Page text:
I was among eight Americans in our wave. Other participants ranged from Germans, including a 22-year-old woman training for their national biathlon team, to the tour’s first Spaniards, a Frenchman, some Dutch and Swedes, plus a contingent of Finns so lean and sinewy a wolf would have to gnaw on their carcasses for a week to get any meat off the bones.
A Seattle veteran of the Border to Border warned me, "Just prepare your ego to be passed on the trail by some 70-year-old Finnish lady."
Even in March, ice still clogs Helsinki’s Baltic port and the
most fashionable girls are still
wearing caps over their ears.
My diary barely skims the rich rewards of this intimate Finnish experience of international nonchalance toward blisters, aching muscles and squeamishness to pickled herring.
ARRIVAL AT OIVANKI
Everyone trickles in from various flights, trains and buses to this ski camp with hostel accommodations in the woods near the Arctic Circle outside Kuusamo. A German shows me his huge wax kit and points to the lock, noting that the box holds thousands of Euros worth of stuff that had already been well-used in the past two weeks during the who’s-who of Scandinavian endurance races. I hold my Ziploc bag of waxes behind my back.
I meet more skiers in the wax room and sauna, where one gets the first serious peek into the Finnish experience. The sauna is as important to the culture as olive oil is to Greeks. Saunas are spotlessly clean here, where they are the foundation for proper hygiene, longevity and spiritual well being.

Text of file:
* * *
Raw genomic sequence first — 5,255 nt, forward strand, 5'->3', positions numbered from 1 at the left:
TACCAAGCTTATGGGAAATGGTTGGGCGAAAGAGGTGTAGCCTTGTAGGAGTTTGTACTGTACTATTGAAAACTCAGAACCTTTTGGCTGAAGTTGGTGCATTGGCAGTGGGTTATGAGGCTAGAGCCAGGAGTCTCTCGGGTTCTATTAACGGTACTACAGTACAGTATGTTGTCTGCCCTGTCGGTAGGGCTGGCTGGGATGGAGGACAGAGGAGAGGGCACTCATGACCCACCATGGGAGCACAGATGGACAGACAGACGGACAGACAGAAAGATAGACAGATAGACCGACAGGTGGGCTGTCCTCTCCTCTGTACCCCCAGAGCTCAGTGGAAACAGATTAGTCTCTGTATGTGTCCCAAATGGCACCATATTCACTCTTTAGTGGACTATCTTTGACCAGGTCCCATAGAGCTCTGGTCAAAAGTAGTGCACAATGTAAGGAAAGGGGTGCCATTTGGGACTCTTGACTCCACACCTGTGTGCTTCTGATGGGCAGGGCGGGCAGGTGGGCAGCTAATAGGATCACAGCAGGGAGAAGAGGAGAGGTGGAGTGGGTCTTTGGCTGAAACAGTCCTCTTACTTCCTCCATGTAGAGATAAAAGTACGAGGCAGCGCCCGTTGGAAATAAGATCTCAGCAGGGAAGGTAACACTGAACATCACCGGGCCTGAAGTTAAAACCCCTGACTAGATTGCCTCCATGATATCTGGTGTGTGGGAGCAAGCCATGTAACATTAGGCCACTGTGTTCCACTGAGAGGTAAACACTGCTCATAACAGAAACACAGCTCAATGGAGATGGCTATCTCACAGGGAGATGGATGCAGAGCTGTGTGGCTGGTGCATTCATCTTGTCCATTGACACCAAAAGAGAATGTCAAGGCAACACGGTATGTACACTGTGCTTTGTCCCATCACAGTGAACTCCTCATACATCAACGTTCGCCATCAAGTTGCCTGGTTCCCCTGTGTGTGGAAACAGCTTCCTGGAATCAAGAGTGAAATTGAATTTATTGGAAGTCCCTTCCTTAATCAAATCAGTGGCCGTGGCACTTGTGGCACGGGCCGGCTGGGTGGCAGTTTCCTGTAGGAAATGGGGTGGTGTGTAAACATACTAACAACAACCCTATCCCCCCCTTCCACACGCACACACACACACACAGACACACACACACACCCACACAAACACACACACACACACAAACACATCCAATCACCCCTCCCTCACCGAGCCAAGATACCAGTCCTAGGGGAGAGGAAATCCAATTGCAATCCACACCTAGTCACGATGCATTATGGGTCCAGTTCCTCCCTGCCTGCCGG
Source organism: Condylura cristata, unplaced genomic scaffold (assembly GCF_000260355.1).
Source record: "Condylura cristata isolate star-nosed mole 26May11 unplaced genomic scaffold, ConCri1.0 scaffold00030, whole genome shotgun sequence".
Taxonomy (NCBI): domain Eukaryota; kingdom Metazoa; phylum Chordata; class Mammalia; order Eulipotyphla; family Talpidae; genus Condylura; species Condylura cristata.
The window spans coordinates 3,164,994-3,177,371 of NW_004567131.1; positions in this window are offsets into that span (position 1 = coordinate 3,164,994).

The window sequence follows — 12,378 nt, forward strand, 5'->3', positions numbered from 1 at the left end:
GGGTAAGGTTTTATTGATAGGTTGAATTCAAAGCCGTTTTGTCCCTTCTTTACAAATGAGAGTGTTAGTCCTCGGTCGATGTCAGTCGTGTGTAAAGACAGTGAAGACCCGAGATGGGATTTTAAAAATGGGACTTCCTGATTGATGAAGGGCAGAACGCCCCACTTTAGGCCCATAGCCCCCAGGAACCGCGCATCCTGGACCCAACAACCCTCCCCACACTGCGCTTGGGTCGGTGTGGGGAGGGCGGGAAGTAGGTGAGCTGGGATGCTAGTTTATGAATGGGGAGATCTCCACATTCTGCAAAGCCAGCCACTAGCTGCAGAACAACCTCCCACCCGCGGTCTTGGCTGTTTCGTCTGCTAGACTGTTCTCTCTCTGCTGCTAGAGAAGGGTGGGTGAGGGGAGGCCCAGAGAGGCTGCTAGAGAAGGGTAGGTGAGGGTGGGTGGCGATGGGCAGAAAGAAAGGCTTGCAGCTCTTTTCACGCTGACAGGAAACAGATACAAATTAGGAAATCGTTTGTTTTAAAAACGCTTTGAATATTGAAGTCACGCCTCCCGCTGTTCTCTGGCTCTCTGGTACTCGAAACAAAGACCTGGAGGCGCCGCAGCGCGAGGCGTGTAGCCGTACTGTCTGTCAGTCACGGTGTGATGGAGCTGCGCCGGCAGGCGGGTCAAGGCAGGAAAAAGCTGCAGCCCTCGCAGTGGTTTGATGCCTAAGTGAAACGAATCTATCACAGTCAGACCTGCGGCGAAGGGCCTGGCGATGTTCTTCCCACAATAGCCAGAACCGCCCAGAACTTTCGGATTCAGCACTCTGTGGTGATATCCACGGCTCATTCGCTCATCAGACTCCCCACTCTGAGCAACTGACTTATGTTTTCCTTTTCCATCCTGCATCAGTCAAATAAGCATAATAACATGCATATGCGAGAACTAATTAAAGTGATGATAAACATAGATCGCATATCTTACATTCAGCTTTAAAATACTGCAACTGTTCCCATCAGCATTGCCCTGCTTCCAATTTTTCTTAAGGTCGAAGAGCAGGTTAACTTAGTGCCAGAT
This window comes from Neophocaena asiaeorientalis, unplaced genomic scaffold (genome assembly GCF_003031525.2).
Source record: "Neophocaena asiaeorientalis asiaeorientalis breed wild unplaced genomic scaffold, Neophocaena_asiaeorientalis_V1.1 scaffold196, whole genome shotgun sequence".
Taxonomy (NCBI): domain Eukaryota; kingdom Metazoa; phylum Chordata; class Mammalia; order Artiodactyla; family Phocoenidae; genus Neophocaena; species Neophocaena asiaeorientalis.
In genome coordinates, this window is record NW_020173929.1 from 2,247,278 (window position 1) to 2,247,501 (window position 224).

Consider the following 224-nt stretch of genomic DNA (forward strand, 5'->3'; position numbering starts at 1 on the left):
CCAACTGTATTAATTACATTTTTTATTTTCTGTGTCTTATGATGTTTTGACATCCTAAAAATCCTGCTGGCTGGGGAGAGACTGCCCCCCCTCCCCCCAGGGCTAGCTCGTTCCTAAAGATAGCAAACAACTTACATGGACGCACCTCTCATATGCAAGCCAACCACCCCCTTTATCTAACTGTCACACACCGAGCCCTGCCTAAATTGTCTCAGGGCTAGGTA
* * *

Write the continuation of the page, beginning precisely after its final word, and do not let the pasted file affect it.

At the orientation, all of us first-timers get a Rajalta Rajalle Hiihto medal and cap. Even with earplugs, I can hear snoring in at least three languages before all the lights are out in our cabin.
DAY 1 — 63 km TO KUUSAMO
Buses take us to a Finnish border guard station. A snowmobile has set an enjoyable single track through the woods and along a frozen stream. Then, still within sight of the Russian border guard towers, we come to a clearcut and "The Hill."
A line of skiers stretches forever as they herringbone toward the heavens. There’s little relief at the top. We are greeted by wind that whips the German flags one skier has taped to his poles. The temp is minus 5 degrees Celsius and the wind is in our face the rest of the day as we ski often where ptarmigans, moose and reindeer make the only other tracks.